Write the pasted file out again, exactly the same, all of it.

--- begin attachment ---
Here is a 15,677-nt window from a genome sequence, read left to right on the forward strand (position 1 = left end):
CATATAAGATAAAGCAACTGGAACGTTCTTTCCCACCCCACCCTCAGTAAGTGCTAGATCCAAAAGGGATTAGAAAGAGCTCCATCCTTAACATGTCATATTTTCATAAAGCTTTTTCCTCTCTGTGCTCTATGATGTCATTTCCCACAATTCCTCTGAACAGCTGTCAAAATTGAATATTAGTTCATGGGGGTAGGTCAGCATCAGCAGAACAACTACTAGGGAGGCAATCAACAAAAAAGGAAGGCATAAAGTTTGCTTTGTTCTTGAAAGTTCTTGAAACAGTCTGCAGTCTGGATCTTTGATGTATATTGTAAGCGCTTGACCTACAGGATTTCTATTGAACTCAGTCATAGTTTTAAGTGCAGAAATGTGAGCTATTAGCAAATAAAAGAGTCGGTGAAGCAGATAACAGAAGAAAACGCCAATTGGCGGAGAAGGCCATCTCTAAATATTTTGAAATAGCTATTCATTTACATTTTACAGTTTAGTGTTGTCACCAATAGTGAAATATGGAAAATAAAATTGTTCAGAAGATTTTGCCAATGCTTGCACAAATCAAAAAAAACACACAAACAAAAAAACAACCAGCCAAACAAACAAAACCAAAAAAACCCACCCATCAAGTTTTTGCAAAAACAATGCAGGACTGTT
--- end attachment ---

Here is a 15,677-nt window from a genome sequence, read left to right on the forward strand (position 1 = left end):
CATATAAGATAAAGCAACTGGAACGTTCTTTCCCACCCCACCCTCAGTAAGTGCTAGATCCAAAAGGGATTAGAAAGAGCTCCATCCTTAACATGTCATATTTTCATAAAGCTTTTTCCTCTCTGTGCTCTATGATGTCATTTCCCACAATTCCTCTGAACAGCTGTCAAAATTGAATATTAGTTCATGGGGGTAGGTCAGCATCAGCAGAACAACTACTAGGGAGGCAATCAACAAAAAAGGAAGGCATAAAGTTTGCTTTGTTCTTGAAAGTTCTTGAAACAGTCTGCAGTCTGGATCTTTGATGTATATTGTAAGCGCTTGACCTACAGGATTTCTATTGAACTCAGTCATAGTTTTAAGTGCAGAAATGTGAGCTATTAGCAAATAAAAGAGTCGGTGAAGCAGATAACAGAAGAAAACGCCAATTGGCGGAGAAGGCCATCTCTAAATATTTTGAAATAGCTATTCATTTACATTTTACAGTTTAGTGTTGTCACCAATAGTGAAATATGGAAAATAAAATTGTTCAGAAGATTTTGCCAATGCTTGCACAAATCAAAAAAAACACACAAACAAAAAAACAACCAGCCAAACAAACAAAACCAAAAAAACCCACCCATCAAGTTTTTGCAAAAACAATGCAGGACTGTT